"Don't Let Go" (Dutton), by Harlan Coben
A New Jersey detective finds himself still haunted by events that occurred 15 years earlier in Harlan Coben's latest thriller, "Don't Let Go."
Napoleon "Nap" Dumas spends his time working for the police along with discreetly conducting vigilante justice against men who physically abuse women. One day two police officers arrive on his doorstep with some news. A fingerprint along with DNA he put into the system years ago has come back with a hit at the scene of a police officer's shooting at a traffic stop. The DNA matches his girlfriend who mysteriously disappeared 15 years earlier, shortly after the death of his twin brother and his brother's girlfriend.
Nap never believed the official report of their death, and has questioned everything about that fateful night.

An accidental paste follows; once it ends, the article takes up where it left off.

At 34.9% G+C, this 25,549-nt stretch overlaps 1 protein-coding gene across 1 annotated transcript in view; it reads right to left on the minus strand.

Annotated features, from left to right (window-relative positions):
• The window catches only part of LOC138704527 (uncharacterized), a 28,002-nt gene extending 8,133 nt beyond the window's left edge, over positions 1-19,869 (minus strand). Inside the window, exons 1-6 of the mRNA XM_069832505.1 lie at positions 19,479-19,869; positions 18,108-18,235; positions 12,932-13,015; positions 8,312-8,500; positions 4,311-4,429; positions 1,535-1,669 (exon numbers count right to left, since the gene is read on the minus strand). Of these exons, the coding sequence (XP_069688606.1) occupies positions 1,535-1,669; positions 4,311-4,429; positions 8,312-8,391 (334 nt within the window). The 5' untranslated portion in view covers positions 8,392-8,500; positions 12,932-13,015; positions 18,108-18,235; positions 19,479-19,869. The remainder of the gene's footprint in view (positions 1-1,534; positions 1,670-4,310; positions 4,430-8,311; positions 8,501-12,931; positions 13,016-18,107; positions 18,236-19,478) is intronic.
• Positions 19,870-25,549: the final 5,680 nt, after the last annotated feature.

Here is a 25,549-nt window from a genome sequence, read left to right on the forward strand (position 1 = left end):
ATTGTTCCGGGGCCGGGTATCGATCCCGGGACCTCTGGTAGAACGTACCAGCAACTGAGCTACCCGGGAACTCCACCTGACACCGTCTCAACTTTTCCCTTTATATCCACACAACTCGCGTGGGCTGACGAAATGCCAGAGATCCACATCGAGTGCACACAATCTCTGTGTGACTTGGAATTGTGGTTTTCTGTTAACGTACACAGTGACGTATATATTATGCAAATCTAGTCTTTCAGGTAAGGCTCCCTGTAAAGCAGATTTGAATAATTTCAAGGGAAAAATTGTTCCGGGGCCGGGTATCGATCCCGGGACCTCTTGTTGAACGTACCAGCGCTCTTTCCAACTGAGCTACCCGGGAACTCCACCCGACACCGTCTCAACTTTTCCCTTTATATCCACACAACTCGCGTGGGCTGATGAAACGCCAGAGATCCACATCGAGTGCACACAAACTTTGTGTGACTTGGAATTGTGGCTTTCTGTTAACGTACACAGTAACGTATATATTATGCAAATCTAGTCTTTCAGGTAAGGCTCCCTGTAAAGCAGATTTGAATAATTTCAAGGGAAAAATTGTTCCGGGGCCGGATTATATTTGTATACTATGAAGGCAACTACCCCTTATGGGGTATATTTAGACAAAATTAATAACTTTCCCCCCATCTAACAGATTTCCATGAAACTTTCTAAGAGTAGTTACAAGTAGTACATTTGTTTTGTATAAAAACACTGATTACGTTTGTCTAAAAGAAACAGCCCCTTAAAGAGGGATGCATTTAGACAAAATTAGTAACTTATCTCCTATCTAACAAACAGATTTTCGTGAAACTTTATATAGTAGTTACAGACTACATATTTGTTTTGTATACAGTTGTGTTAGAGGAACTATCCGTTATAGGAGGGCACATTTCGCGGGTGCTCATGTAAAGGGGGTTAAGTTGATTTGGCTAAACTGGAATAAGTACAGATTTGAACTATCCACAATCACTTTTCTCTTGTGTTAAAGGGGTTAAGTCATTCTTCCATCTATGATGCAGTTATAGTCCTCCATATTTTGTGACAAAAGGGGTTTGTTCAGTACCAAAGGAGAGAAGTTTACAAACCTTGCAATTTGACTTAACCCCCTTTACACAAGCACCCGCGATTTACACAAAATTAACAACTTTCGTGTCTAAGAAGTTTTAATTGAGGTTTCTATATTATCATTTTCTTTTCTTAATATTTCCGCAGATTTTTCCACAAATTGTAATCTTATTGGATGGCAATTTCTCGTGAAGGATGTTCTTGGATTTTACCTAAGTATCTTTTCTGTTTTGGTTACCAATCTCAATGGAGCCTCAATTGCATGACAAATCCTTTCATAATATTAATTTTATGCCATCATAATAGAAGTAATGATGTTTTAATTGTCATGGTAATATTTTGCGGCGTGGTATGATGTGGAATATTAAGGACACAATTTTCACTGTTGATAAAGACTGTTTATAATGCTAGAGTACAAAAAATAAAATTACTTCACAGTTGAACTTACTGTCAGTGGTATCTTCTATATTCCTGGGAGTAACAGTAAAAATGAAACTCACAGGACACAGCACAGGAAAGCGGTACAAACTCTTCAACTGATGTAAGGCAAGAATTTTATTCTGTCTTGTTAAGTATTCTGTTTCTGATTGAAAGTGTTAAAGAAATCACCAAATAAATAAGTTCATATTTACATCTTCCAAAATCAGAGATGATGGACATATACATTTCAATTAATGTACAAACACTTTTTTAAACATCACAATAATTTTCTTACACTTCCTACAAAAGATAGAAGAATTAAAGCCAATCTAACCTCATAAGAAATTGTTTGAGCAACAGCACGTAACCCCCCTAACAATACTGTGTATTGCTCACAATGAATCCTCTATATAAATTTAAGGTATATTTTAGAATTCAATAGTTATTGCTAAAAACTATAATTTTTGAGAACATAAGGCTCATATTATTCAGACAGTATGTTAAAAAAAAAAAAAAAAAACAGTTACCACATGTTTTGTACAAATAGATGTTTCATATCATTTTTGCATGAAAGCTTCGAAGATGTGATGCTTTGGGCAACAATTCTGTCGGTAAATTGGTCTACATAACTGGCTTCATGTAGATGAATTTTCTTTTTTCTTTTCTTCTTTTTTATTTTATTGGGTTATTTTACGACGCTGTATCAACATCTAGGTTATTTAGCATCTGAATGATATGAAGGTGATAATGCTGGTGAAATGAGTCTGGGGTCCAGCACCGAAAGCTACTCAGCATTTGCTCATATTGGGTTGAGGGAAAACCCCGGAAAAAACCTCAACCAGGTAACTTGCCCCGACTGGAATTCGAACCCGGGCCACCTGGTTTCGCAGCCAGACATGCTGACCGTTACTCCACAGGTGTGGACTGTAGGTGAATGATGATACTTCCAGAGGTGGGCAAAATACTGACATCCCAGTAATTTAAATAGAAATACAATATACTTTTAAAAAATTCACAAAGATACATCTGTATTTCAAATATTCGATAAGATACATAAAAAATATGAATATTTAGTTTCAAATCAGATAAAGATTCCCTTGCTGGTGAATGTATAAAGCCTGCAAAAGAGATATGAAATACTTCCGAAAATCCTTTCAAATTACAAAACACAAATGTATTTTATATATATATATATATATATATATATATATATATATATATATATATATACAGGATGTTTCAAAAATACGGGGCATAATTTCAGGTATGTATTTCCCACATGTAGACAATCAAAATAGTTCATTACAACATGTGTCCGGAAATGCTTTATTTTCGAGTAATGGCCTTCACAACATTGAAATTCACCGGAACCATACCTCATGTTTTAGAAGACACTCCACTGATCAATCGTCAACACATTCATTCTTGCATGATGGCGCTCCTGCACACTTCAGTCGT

The more he investigates her sudden reappearance, along with her involvement in a police officer's murder, will lead Nap down a rabbit hole that will cause him to lose trust in everyone he loves.
Coben tells the story from Nap's point of view, so following the mental steps he takes to find the truth adds an extra layer to both the readability and the puzzlement of the story. When the reveal happens, the other characters have always assumed that Nap knew the truth but was in denial. Readers know that is not the case.
The likeability of Nap is paramount to this story, and even though he sometimes steps a bit outside the law for his own brand of justice, he is both endearing and sometimes quite witty. Coben is the master of these types of characters while exposing the hidden layers of suburbia.
There are a few elements that don't make sense in the grand scheme of things, but it doesn't matter. This is all about Nap and his quest.